Max Storey won't be in Sochi for the Olympic Games beginning this weekend, but the Ottawa resident will be watching the sliding track he helped put together.
Storey was the project manager for the Sanki Sliding Center, the 1,500-metre-long bobsled, luge and skeleton track located about 60 km northeast of Sochi, Russia at the Alpika Service Mountain Ski Resort.
"It's been part of my life since 2006. It's really neat, I'm looking forward to seeing how it looks on television," said Storey.
Storey has the sport in his blood. His father Bob has been involved as an athlete, coach and administrator in bobsleigh for decades. Max is also involved beyond design, and is the president of the Ontario Bobsleigh Skeleton Association.
He began the work on the project eight years ago but has had a few reverses along the way. In 2009 the Sochi organizers changed the venue due to environmental concerns with the original site, forcing an overhaul in the design.
Sanki Sliding Center by the numbers
Competition length: 1,384 to 1,500 m.
Number of curves: 8.
Start elevation: 836 m.
Vertical drop: 131.9 m.
Finish elevation: 711.5 m.
(source: ISC/IBG Group)
Then, in 2010, following the death of Republic of Georgia luge racer Nodar Kumaritashvili at the Whistler sliding track, the international sporting bodies and the IOC recommended a number of extra protections.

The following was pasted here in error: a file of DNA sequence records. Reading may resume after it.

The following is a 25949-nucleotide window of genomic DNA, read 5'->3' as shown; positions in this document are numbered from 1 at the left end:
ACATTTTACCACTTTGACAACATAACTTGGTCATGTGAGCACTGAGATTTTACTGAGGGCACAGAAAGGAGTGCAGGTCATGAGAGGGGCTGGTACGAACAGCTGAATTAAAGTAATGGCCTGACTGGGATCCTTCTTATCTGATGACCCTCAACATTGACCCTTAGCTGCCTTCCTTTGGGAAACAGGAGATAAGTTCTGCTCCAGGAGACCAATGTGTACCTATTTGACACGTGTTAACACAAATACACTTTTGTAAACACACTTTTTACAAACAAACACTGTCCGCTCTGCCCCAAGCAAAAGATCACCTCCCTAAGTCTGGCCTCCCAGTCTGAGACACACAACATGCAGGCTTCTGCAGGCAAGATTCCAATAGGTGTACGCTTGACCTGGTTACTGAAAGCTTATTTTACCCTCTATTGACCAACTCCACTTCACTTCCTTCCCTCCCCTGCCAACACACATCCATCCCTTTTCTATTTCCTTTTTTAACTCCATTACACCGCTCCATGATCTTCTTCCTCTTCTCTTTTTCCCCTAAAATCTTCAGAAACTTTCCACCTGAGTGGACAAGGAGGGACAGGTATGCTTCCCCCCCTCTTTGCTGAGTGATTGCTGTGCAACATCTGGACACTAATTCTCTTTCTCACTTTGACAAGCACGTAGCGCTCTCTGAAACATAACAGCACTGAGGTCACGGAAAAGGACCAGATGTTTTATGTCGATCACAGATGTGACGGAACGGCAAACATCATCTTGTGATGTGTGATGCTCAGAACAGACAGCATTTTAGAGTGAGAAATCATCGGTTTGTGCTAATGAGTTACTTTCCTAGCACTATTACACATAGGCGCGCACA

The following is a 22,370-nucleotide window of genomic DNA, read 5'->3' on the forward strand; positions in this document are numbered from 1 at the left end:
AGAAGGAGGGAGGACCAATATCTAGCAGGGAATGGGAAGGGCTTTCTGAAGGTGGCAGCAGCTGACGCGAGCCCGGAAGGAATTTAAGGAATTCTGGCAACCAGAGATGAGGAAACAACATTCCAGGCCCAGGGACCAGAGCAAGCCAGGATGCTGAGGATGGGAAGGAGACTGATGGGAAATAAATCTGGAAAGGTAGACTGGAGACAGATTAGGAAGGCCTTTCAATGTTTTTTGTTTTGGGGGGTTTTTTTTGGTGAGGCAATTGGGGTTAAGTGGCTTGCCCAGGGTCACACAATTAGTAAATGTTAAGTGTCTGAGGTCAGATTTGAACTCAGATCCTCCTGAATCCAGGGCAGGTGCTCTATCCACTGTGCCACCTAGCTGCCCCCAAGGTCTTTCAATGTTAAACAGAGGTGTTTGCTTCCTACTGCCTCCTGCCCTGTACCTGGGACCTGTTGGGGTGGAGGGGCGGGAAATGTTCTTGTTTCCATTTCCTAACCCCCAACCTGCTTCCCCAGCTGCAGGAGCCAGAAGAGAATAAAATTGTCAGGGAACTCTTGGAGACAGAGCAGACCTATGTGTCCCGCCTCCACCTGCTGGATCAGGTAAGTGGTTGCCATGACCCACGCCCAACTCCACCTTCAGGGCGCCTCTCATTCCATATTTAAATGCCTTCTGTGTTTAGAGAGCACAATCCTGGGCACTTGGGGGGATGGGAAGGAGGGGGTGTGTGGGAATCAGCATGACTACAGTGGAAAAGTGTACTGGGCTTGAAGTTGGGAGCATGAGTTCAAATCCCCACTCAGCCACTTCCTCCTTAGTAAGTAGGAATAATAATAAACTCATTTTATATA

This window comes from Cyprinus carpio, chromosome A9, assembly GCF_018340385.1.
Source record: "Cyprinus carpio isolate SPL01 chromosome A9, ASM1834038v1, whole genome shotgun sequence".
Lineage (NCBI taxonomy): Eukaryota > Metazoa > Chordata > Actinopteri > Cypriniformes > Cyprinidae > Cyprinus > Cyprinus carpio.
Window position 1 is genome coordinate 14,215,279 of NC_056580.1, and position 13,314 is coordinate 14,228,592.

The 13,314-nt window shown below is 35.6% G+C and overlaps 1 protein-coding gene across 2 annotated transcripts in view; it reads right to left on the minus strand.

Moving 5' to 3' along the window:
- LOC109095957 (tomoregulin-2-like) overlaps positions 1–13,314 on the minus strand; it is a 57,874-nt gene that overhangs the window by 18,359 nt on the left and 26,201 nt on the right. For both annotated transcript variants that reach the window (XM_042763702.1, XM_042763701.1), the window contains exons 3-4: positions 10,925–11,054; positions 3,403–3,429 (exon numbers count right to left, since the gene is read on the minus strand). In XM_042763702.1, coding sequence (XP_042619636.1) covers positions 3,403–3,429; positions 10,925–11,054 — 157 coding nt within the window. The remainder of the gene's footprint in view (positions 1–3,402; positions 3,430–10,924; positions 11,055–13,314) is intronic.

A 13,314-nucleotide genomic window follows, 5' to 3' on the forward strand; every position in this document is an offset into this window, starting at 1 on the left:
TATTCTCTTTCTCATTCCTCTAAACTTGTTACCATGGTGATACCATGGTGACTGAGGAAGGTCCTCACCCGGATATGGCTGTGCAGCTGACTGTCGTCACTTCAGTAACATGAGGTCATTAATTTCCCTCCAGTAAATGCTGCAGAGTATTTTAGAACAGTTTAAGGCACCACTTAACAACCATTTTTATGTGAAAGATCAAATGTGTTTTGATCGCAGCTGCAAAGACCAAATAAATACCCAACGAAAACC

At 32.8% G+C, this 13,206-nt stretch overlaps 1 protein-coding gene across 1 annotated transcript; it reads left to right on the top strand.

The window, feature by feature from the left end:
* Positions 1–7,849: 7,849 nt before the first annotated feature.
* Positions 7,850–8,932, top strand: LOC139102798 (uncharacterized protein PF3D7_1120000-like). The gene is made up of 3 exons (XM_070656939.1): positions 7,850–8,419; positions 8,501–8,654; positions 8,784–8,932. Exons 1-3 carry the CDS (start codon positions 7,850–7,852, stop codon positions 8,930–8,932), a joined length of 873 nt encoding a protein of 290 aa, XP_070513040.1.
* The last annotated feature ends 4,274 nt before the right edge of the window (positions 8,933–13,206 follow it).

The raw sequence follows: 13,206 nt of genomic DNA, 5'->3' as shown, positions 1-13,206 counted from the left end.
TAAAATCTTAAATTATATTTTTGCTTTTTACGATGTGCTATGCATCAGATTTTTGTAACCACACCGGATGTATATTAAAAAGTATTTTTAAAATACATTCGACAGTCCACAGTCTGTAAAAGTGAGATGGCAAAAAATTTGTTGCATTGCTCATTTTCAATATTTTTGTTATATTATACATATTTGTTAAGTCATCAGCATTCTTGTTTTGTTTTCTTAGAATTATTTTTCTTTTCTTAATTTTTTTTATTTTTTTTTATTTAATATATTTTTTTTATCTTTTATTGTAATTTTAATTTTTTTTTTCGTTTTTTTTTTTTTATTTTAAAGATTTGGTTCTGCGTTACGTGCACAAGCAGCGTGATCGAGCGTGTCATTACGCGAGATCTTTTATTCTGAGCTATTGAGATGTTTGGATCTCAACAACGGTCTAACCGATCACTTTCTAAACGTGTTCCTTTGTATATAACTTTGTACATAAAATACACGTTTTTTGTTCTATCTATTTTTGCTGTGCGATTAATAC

But Storey said the shape of the mountain meant the Sanki slide was never going to produce the speeds reached at Whistler.
"It's kind of like a golf course, you can move some things around a little bit but you take what the terrain gives you," said Storey.
He's happy with the results.
"It's a very technically challenging track meaning that timing mistakes will be the difference between getting on the podium and not," he said.
While Storey won't be in Sochi for the Games, he visited the area more than 40 times as he worked with area construction crews and project managers.
He said he came away with a lot of respect for Russian construction companies and Russian people in general.
"You can't overlook the fact that what they have done over there to transform the place is incredible," said Storey.